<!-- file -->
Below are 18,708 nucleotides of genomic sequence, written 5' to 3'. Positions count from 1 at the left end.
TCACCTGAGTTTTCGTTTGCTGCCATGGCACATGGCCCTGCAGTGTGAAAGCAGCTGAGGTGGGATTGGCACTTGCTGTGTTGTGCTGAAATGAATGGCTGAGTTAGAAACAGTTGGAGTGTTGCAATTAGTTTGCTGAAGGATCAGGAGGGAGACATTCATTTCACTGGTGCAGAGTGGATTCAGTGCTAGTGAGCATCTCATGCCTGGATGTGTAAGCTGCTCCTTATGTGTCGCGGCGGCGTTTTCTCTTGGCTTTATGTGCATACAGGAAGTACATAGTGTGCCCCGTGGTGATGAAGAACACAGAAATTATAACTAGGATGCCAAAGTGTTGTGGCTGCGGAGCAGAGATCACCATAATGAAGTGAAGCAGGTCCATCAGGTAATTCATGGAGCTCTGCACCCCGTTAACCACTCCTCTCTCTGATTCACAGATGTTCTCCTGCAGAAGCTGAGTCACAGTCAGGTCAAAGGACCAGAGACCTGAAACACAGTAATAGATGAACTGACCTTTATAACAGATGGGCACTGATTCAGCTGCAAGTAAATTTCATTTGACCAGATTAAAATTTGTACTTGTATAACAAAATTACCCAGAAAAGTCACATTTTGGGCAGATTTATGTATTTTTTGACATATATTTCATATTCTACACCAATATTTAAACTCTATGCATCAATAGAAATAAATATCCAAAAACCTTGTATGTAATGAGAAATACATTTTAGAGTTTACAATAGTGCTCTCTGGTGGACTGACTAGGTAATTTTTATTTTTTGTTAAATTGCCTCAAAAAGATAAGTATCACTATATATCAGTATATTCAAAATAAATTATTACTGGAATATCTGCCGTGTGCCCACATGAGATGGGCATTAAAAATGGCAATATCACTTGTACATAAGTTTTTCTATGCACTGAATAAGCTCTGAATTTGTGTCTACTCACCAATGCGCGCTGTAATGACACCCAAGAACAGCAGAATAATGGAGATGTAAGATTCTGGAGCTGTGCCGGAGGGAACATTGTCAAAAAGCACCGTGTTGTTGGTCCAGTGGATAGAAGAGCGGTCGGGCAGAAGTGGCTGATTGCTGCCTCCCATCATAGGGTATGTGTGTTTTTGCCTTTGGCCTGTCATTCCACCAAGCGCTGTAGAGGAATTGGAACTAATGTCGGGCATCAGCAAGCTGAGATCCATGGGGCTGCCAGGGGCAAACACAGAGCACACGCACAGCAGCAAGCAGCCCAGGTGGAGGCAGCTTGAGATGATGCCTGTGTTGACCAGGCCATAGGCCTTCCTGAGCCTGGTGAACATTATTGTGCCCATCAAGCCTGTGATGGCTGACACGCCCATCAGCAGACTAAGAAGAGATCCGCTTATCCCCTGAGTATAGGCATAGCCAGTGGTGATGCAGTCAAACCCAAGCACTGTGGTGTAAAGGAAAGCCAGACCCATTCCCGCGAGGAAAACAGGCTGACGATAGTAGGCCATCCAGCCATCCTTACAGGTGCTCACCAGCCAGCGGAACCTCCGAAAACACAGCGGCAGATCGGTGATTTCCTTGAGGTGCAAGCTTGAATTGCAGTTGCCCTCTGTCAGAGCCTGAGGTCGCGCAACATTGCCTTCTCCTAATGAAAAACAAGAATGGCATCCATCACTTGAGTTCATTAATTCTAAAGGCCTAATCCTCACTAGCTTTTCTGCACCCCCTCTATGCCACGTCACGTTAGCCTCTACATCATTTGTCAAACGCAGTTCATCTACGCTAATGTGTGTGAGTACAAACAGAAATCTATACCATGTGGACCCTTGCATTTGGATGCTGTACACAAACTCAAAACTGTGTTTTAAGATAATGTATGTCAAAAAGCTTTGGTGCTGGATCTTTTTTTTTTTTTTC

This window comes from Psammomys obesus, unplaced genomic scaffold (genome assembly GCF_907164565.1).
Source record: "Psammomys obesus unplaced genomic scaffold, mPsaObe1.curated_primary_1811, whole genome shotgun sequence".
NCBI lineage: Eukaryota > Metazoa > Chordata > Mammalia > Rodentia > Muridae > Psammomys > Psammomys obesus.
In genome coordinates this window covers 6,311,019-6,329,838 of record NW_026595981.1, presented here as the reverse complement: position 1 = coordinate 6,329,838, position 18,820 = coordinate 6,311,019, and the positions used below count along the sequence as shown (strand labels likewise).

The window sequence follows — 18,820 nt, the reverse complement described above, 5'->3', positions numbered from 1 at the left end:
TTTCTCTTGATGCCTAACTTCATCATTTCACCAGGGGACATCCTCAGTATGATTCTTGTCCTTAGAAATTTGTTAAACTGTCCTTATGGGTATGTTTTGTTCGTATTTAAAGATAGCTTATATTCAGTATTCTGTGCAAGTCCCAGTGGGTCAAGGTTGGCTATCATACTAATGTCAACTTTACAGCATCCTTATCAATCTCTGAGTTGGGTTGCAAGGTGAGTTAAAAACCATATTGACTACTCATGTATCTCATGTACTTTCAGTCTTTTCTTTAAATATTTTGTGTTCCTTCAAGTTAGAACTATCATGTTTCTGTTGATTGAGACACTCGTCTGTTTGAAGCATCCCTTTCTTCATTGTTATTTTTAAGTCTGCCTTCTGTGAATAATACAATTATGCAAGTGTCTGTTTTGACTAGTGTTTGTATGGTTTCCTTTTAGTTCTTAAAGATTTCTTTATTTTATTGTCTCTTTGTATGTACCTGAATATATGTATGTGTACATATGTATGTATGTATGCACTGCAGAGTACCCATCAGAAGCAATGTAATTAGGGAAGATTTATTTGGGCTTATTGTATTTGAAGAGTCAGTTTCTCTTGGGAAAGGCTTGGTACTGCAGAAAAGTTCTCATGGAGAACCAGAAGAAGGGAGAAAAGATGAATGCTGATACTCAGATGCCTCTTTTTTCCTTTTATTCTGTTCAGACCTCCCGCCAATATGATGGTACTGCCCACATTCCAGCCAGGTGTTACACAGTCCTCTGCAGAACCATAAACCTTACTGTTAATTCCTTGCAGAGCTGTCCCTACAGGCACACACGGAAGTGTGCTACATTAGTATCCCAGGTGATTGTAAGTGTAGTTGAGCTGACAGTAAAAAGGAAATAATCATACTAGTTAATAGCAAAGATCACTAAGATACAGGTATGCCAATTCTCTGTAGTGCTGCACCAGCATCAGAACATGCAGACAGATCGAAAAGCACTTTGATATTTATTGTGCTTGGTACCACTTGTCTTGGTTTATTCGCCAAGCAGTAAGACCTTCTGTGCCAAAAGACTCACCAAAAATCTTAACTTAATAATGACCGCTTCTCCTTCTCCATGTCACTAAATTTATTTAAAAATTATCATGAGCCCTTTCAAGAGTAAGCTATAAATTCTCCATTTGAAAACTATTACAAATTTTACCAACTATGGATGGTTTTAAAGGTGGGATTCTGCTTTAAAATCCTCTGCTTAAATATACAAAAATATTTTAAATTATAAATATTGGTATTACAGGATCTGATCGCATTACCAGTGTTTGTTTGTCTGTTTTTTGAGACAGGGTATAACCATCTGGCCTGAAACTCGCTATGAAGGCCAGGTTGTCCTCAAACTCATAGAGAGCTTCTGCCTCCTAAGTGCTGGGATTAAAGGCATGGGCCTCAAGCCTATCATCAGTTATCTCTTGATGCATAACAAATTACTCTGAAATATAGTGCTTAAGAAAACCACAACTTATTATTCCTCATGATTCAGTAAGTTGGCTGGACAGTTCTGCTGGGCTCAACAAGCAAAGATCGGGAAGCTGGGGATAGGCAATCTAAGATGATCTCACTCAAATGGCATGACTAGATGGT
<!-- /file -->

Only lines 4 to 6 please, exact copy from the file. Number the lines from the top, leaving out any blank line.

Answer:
Source record: "Psammomys obesus unplaced genomic scaffold, mPsaObe1.curated_primary_1811, whole genome shotgun sequence".
NCBI lineage: Eukaryota > Metazoa > Chordata > Mammalia > Rodentia > Muridae > Psammomys > Psammomys obesus.
In genome coordinates this window covers 6,311,019-6,329,838 of record NW_026595981.1, presented here as the reverse complement: position 1 = coordinate 6,329,838, position 18,820 = coordinate 6,311,019, and the positions used below count along the sequence as shown (strand labels likewise).